Pope Francis has decided to accept the legitimacy of seven Catholic bishops appointed by the Chinese government. He hopes in return that Beijing will recognize his authority as head of the Catholic Church in China.
The Vatican is moving closer to a historic agreement with Beijing over who ordains bishops in the communist and officially atheist country, according to a report in the Wall Street Journal and confirmed by the French news agency AFP.
"Things are moving," a source told AFP. The pope will reportedly lift the excommunications of seven Beijing-backed bishops and recognize them as the leaders of their dioceses in China.
The issue flared after two underground Chinese bishops, recognized by the pope, were asked by a top Vatican diplomat to resign in favor of state-sanctioned prelates, including one who was excommunicated by the Vatican in 2011. The Vatican has in the past ex-communicated three of the seven bishops to be recognized by Pope Francis.
An agreement would still leave unresolved other major questions about the Catholic Church's status in China, including the position of more than 30 bishops recognized by Rome but not by Beijing and re-establishment of diplomatic relations between Beijing and the Vatican is likely to remain a distant goal.
Chinese Catholic Bishop Zhang Hong blesses newly baptized worshippers at a mass on Holy Saturday in Beijing in 2017
Ball in Beijing's court
Beijing will now have to decide whether it accepts the proposed agreement, which would give the pope veto power over future bishop candidates in China.
Beijing's major condition for that agreement has been that the pope recognize the seven bishops, who were approved by the Beijing-backed Chinese Patriotic Catholic Association and generally toe the government's line.
The Holy See "hopes [the concession] will lead Beijing to recognize his authority as head of the Catholic Church in China," the WSJ said, quoting a "person familiar with the plan," who did not provide a timeline for ending the talks, which began in 2015.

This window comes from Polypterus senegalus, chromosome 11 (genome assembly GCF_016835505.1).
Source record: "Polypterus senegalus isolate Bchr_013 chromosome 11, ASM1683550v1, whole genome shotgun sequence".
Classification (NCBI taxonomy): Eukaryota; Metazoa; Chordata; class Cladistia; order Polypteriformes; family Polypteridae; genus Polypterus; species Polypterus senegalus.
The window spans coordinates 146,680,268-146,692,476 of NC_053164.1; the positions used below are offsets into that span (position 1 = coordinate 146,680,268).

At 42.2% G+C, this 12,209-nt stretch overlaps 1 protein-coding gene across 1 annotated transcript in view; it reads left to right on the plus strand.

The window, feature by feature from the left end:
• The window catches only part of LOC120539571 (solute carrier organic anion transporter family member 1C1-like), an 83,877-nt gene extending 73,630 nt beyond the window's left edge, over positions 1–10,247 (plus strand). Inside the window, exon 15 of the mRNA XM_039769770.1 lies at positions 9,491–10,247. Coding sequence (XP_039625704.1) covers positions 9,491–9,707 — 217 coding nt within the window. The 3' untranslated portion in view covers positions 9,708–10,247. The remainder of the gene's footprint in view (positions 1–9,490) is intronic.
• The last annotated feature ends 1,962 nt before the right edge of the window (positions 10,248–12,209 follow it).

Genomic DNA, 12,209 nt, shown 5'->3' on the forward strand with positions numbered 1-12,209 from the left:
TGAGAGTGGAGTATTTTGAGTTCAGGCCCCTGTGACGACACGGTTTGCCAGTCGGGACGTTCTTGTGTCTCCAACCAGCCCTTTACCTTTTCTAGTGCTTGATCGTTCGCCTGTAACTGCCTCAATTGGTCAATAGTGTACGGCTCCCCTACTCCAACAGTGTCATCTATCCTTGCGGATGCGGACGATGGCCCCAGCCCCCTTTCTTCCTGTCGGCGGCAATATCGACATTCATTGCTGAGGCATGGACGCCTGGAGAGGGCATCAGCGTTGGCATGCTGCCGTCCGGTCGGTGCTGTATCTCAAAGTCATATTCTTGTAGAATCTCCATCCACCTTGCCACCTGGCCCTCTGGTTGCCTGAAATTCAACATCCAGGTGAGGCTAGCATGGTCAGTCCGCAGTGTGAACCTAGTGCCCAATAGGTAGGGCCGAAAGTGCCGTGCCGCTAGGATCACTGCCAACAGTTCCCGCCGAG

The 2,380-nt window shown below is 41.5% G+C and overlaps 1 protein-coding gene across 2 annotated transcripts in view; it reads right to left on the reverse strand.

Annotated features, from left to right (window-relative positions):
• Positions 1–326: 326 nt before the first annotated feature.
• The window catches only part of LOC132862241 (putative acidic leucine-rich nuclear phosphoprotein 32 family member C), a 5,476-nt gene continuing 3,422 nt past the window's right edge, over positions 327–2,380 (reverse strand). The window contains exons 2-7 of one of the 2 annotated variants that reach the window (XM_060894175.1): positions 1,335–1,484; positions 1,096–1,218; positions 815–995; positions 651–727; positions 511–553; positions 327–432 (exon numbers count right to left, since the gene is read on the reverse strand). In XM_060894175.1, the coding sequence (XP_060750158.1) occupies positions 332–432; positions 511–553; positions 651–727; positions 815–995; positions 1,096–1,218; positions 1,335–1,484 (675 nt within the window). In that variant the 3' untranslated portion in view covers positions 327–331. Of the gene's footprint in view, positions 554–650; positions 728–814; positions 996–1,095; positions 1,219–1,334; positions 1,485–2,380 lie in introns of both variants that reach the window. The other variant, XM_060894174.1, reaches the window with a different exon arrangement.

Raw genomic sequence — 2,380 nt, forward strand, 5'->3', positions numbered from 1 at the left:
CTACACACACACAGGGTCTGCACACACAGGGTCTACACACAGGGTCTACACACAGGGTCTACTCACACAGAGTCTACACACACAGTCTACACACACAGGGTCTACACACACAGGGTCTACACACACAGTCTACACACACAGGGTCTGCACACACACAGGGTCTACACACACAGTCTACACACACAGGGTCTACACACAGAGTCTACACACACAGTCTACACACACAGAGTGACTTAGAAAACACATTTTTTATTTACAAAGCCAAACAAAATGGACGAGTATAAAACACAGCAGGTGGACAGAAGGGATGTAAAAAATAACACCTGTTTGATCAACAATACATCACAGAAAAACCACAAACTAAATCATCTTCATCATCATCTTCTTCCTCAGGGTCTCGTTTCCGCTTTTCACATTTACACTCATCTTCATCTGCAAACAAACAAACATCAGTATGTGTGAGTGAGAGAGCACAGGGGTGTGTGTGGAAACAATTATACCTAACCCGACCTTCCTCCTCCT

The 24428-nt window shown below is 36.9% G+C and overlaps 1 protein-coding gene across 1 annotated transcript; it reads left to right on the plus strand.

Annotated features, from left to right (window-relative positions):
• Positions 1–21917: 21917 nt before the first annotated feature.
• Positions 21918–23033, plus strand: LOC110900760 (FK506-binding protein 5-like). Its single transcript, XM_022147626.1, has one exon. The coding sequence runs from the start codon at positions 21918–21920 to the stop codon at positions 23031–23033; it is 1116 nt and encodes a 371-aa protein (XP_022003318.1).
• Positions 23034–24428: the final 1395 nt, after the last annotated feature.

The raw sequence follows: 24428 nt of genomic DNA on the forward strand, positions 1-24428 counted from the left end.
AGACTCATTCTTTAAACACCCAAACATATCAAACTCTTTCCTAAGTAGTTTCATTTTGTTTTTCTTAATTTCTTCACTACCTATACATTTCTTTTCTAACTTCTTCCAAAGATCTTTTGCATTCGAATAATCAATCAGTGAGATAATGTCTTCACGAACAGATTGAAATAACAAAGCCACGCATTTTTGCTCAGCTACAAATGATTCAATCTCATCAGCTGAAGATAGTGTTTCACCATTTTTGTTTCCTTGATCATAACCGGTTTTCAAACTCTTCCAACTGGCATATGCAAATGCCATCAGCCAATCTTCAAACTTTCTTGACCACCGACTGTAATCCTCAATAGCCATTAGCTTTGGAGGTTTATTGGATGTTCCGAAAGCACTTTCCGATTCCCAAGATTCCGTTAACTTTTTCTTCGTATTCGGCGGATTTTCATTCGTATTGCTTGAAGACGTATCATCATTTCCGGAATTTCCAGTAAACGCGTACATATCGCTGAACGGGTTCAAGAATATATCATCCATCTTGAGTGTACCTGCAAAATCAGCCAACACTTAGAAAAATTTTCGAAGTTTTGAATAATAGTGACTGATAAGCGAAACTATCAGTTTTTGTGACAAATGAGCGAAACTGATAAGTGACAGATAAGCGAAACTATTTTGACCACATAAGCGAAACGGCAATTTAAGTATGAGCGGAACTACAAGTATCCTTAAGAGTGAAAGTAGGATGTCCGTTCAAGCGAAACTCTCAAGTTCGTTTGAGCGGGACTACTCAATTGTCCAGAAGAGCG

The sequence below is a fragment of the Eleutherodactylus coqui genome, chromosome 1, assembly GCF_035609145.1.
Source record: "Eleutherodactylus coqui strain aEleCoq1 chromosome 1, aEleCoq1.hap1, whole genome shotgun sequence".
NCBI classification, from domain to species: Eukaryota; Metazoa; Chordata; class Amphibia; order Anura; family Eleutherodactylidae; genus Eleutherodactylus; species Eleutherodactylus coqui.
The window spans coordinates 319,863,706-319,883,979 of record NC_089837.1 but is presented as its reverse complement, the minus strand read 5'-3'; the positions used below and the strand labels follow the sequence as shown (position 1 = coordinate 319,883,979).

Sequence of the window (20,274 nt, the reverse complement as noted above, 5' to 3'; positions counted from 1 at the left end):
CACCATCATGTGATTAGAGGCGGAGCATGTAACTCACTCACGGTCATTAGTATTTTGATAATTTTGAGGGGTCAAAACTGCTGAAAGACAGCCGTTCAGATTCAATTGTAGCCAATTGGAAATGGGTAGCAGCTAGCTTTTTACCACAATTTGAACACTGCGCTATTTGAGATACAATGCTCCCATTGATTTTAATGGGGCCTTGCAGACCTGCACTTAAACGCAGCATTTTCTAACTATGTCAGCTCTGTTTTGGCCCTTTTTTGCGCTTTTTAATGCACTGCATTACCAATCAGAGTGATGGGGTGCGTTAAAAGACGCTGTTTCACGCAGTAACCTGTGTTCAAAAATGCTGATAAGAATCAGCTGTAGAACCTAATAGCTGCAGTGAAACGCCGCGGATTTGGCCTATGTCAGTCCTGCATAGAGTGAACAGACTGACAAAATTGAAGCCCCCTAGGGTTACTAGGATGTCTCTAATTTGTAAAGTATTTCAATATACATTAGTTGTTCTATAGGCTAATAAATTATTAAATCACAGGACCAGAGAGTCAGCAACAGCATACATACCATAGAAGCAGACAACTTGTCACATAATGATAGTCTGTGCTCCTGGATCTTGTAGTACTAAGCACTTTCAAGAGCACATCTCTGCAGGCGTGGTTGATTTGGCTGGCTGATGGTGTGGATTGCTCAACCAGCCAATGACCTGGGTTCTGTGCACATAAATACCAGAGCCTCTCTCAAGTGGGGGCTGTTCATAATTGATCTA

The pope's approach comes as Beijing tightens its grip on religious practice under the leadership of President Xi Jinping. New regulations that came into effect on Thursday requiring religious institutions receive government approval for teaching plans, overseas pilgrimages and other activities.
Beijing and the Vatican cut diplomatic relations in 1951. Ties have improved in recent years, but the two sides remain at odds over which side has the authority to ordain bishops. The issue of Taiwan also looms large over the talks.
China's 12 million Catholics are split between a government-run association, whose clergy are picked by the Communist Party, and an unofficial church that swears allegiance to the Vatican.
There are also about 40 million Protestants, meanwhile, according to some studies to two or more times that number in the estimates of some missionary groups.
Some not best pleased
Cardinal Joseph Zen, a former bishop of Hong Kong and a prominent champion of such Catholics, warned against any deal between China and the Holy See.
"Winston Churchill said, 'How can we deal with a totalitarian regime? How can we trust a totalitarian regime?' They are simply not trustworthy," he said in an interview this week.
jbh/sms (AFP, dpa)